Before we start to judge and think that people who wish death upon their ailing parents are terrible people, take a step back. Who are we to judge when we have not had the traumatic experience of watching somebody whom we love wither before our very eyes? What gives us the right to stigmatise when it is hard to do what caregivers do? What would you do when the unthinkable befalls you? – By Y.J Yeap
“I wish that my father would die sooner,” said my close friend with a tone of resignation. This disconcerting remark had me slightly taken aback, especially because it was made while I was still basking in the elation engendered by her special visit to cold, rainy London where I was residing at that time. What happened to the strong and rational optimist I knew? I thought.
While I was still reeling from the mild shock I received from that out-of-the-blue comment, what had ensued was an hour-long conversation about her Alzheimer’s-stricken father who was fading away into the last stages of his life. All I saw and heard in that hour was a roller coaster of mixed emotions. It seemed as though she was battling between a series of contradictory fronts:
one where she loves her father, but loathes his prolonged ordeal of dying and suffering;
one where she is distraught by watching him suffer, yet dreads losing him forever;
one where she is distressed by the prospect of his death, yet wishes that he’ll end it quick;
one where she wishes for his imminent death, yet is unsure if her life can move on after;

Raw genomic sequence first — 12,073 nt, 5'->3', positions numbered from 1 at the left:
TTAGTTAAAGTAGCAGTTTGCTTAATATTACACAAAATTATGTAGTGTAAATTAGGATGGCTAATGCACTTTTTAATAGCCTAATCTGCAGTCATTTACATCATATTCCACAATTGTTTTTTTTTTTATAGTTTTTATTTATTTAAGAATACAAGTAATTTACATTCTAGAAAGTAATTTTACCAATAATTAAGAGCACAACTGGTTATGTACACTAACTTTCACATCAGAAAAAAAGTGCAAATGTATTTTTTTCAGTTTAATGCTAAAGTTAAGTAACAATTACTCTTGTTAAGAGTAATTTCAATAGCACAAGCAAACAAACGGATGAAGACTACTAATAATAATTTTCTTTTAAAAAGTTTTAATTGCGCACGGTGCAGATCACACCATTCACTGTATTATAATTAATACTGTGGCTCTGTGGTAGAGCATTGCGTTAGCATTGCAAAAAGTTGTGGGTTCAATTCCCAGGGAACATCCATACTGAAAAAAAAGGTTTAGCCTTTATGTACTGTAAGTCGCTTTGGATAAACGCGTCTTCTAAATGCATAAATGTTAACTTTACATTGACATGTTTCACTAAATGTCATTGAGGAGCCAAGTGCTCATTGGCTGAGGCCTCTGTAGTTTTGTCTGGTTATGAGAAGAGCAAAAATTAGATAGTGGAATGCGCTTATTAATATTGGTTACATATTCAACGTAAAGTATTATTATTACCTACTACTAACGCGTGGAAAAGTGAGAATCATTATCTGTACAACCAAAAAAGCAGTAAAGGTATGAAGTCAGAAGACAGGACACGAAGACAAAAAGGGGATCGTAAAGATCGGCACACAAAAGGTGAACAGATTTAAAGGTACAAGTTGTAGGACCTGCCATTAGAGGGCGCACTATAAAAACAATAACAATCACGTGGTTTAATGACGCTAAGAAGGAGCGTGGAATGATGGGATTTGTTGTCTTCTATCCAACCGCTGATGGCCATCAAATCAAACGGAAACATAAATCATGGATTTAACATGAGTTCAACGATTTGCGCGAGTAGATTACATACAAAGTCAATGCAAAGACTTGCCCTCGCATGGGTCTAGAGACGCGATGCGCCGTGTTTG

one where she is uncertain about her future, yet she wants her old life back; and
one where she wants life to be back the way it was, yet knows that it would be impossible because of the indelible mark his death would leave on her life.
Imagine having to struggle to reconcile these different voices in her head every single day for ten years. Boy, it must be really noisy in there. But she’s not the only one. There are millions of other caregivers of Alzheimer’s patients out there who have to deal with this internal conflict every single day.
Before we start to judge and think that people who wish death upon their ailing parents are terrible people, take a step back. Who are we to judge when we have not had the traumatic experience of watching somebody whom we love wither before our very eyes? What gives us the right to stigmatise when it is hard to do what caregivers do? What would you do when the unthinkable befalls you?
As a friend to a caregiver of an ailing parent, all we have to do is to stop what we are doing at the moment, sit down, and listen to them. They don’t need any of the cliché “Yeah, I understand what you’re going through” type of bullshit because we aren’t in their shoes anyway. Neither do they need our “sagely” advice nor our “foolproof” solutions. We’re not God and we can’t fix them. Period. Consequently, the least we can do is to be physically there for them by dropping by their place for a visit, asking them out for tea, or helping them run an errand or two. After all, as trite as it sounds, actions speak louder than words. Talk is cheap.
For voicing out the opinions of all these caregivers who never had the chance to vocalise those thoughts aloud like she did, my friend is a brave trooper. Perhaps that’s what makes her stronger than all of us. Perhaps that’s what makes caregivers extra vulnerable yet extra special. Perhaps that’s why caregivers need all our care and support too.